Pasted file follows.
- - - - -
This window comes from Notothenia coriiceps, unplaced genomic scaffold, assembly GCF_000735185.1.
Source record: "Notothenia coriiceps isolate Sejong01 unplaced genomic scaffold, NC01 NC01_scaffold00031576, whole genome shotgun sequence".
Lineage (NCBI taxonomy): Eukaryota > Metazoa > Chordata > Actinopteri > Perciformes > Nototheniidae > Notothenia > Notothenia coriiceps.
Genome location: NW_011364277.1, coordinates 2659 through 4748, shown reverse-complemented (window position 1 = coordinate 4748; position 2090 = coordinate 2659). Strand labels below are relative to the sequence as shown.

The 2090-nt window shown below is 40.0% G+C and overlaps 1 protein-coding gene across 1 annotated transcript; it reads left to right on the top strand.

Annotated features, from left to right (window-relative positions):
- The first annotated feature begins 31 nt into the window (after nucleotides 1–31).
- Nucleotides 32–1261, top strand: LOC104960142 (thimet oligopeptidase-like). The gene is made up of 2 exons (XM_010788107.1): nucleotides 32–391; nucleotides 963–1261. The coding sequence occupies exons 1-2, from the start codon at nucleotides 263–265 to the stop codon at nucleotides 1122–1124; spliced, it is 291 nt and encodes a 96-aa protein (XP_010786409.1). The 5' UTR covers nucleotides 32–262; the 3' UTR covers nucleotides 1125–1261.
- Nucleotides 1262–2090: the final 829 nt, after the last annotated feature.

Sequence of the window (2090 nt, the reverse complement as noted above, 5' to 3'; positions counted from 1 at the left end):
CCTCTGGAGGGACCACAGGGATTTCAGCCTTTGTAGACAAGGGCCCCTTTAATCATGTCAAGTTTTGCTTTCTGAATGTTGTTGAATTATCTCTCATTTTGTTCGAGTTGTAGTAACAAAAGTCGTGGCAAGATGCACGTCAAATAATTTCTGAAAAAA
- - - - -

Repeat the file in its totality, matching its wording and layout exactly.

This window comes from Notothenia coriiceps, unplaced genomic scaffold, assembly GCF_000735185.1.
Source record: "Notothenia coriiceps isolate Sejong01 unplaced genomic scaffold, NC01 NC01_scaffold00031576, whole genome shotgun sequence".
Lineage (NCBI taxonomy): Eukaryota > Metazoa > Chordata > Actinopteri > Perciformes > Nototheniidae > Notothenia > Notothenia coriiceps.
Genome location: NW_011364277.1, coordinates 2659 through 4748, shown reverse-complemented (window position 1 = coordinate 4748; position 2090 = coordinate 2659). Strand labels below are relative to the sequence as shown.

The 2090-nt window shown below is 40.0% G+C and overlaps 1 protein-coding gene across 1 annotated transcript; it reads left to right on the top strand.

Annotated features, from left to right (window-relative positions):
- The first annotated feature begins 31 nt into the window (after nucleotides 1–31).
- Nucleotides 32–1261, top strand: LOC104960142 (thimet oligopeptidase-like). The gene is made up of 2 exons (XM_010788107.1): nucleotides 32–391; nucleotides 963–1261. The coding sequence occupies exons 1-2, from the start codon at nucleotides 263–265 to the stop codon at nucleotides 1122–1124; spliced, it is 291 nt and encodes a 96-aa protein (XP_010786409.1). The 5' UTR covers nucleotides 32–262; the 3' UTR covers nucleotides 1125–1261.
- Nucleotides 1262–2090: the final 829 nt, after the last annotated feature.

Sequence of the window (2090 nt, the reverse complement as noted above, 5' to 3'; positions counted from 1 at the left end):
CCTCTGGAGGGACCACAGGGATTTCAGCCTTTGTAGACAAGGGCCCCTTTAATCATGTCAAGTTTTGCTTTCTGAATGTTGTTGAATTATCTCTCATTTTGTTCGAGTTGTAGTAACAAAAGTCGTGGCAAGATGCACGTCAAATAATTTCTGAAAAAA